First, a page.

Baltimore officials said Monday they are scrapping all 83 of the city's automated speed cameras and "methodically" replacing them with newer models, after a Baltimore Sun investigation found errors with the system.
The overhaul, estimated to cost about $2.2 million, comes after the city's new speed camera contractor, Brekford Corp., analyzed Baltimore's system and concluded the only way to cut down on the errors was to replace all the cameras with newer models, the company said.
Maurice R. Nelson, managing director of Brekford, said hiring enough employees and police officers to catch all the errors the old cameras were generating would be too expensive.
"The old radar cameras have not progressed with technology," Nelson said, adding that new cameras with "tracking" technology can focus on and follow a specific car and cut down on machine-created errors. "We want to rely on the systems and less on humans, who make errors. If you're using the old radar cameras and it's picking up something that's not the car in the photograph, you leave yourself open to errors."
City Transportation Department spokeswoman Adrienne Barnes called the new cameras "state of the art" and said some camera locations would need to be taken offline during the upgrade. The current cameras, some of which were originally red-light cameras upgraded to catch speeders, range in age, with some purchased recently and others in use for a decade or more.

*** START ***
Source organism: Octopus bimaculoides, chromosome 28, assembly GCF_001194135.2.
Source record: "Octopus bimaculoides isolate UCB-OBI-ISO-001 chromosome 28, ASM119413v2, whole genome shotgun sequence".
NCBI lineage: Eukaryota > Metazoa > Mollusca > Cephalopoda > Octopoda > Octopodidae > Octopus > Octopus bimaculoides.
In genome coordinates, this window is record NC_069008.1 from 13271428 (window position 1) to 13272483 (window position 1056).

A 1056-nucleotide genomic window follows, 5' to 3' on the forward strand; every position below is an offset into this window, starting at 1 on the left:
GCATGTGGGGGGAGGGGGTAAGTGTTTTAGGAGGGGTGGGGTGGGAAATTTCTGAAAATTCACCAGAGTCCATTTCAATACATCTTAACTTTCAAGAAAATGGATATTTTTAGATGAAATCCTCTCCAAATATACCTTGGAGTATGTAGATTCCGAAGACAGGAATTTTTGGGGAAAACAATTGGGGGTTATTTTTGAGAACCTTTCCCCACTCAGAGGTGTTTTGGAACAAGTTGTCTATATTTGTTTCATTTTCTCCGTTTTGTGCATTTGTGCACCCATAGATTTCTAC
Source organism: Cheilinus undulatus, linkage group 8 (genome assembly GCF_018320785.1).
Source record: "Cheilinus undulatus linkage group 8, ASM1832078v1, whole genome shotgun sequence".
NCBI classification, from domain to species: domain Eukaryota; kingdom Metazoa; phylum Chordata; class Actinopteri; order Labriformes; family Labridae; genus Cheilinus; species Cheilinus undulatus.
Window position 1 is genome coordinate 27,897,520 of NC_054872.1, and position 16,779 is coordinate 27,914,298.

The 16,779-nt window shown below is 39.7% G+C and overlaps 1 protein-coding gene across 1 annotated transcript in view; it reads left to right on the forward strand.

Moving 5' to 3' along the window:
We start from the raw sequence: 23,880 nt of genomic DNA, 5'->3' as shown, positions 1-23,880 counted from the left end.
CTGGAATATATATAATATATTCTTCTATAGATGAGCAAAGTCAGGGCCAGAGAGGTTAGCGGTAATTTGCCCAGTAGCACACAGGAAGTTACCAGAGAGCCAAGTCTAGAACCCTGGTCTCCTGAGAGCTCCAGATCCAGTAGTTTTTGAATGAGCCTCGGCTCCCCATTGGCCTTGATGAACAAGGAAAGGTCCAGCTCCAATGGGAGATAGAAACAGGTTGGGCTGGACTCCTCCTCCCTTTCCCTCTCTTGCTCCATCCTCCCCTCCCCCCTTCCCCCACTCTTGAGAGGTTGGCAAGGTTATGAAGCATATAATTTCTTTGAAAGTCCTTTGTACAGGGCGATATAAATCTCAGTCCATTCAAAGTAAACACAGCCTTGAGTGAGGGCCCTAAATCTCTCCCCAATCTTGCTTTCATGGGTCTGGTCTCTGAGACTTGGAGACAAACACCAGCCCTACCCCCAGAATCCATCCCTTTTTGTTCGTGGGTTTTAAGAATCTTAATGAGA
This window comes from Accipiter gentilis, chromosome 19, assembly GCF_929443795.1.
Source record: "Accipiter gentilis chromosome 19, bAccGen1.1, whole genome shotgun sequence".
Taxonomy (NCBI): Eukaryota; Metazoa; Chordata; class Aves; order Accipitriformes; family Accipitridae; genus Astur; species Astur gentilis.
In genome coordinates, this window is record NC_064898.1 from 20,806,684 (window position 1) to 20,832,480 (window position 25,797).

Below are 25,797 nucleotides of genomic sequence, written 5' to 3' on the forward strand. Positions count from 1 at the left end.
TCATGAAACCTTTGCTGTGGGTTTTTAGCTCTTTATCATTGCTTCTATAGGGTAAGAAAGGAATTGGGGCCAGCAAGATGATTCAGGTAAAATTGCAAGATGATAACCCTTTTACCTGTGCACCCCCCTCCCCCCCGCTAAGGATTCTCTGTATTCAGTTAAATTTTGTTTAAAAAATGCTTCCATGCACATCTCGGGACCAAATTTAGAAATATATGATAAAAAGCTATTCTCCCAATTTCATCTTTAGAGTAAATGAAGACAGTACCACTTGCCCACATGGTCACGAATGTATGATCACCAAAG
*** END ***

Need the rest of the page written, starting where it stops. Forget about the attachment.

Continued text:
Del. Curt S. Anderson, the chairman of Baltimore's state legislative delegation, applauded the city's announcement.
"If there is not a great degree of confidence in the cameras, then yes, make the change," he said.
But he wants the city's contractor and not taxpayers to foot the bill.
"I know how government works," Anderson said. "Nobody wants to say the taxpayers are paying for it. They'll say the money is coming out of future revenues from the program."
City officials did not respond to a question about financing the upgrade. Nelson said he planned to charge the city about $55,000 for each new camera purchased.
The Sun reported on scores of erroneous tickets during its investigation, including one violation issued to a minivan that was sitting motionless at a red light.